Partial exemption from planning bill 'not enough'

An amendment to the planning bill giving charities a partial exemption from a new land tax that could cost the sector hundreds of millions of pounds a year does not go far enough, experts have warned.

The Government has tabled an amendment to the bill that would, in "special circumstances", give charities exemption from or a reduction in the proposed community infrastructure levy, which will tax the value of land once planning permission has been given.

The measure will affect organisations that are building new premises or extensions to existing buildings.

Charity campaigners against the tax said the amendment was insufficient because they wanted a complete exemption from the levy, which is due to be discussed this Thursday in the House of Lords.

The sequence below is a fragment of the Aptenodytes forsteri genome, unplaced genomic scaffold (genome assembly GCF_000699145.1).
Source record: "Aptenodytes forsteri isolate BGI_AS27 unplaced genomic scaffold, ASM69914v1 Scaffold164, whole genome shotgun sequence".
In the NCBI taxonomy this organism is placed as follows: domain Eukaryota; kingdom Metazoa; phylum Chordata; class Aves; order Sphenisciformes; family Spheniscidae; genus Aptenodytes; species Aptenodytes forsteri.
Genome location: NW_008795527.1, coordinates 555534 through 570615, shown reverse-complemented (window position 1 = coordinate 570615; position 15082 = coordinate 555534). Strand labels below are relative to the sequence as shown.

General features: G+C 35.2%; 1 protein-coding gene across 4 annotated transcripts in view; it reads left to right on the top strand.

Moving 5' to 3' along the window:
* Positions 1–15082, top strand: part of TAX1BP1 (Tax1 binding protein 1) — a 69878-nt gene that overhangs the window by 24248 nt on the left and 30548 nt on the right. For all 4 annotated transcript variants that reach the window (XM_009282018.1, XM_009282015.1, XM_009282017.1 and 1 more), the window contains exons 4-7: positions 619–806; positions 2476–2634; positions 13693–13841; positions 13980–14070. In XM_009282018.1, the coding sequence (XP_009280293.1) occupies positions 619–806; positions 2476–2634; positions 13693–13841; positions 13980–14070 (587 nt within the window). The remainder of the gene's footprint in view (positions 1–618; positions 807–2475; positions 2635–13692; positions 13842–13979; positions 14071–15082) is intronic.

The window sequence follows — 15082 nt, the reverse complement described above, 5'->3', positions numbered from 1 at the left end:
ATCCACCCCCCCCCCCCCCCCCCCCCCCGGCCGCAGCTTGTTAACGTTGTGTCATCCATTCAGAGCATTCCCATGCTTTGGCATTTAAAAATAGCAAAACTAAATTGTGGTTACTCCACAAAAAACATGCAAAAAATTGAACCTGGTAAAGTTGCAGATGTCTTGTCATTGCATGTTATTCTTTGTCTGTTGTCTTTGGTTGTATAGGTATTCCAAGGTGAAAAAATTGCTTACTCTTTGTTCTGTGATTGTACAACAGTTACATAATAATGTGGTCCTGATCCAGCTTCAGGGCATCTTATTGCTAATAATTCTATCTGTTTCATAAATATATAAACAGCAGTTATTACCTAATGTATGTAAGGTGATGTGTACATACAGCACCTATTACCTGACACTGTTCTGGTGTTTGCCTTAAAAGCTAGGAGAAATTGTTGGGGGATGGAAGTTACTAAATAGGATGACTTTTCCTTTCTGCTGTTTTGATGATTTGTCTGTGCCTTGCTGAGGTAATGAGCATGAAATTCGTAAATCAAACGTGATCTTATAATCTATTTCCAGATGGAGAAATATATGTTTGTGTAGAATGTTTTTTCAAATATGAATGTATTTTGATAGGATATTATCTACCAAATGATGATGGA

Helen Donoghue, chief executive of the Charity Tax Group, said the wording of the exemption was "not very reassuring". The group has led a coalition of campaigners to lobby for an exemption for charities from the tax (3 September, page 1).

"We're having further discussions with the Communities and Local Government department to see if they can go any way to meet our concerns," she said.

Nick Ivey, head of property law at solicitors Bates Wells & Braithwaite, said: "The amendment does not explain which charities will get exemptions, what level of exemption they will receive and in which circumstances. We cannot allow those things to be decided after the bill has become law.

"We would like to see a blanket exemption on the face of the bill. And we would like that exemption to apply not only to charities, but to all not-for-profit organisations."


The community infrastructure levy was introduced as part of the planning bill, which had its first reading in November last year.

It replaces an earlier tax proposal called the planning gain supplement, which was first suggested in late 2005.

It will be charged by local authorities on most types of new developments, depending on the size and type of project.


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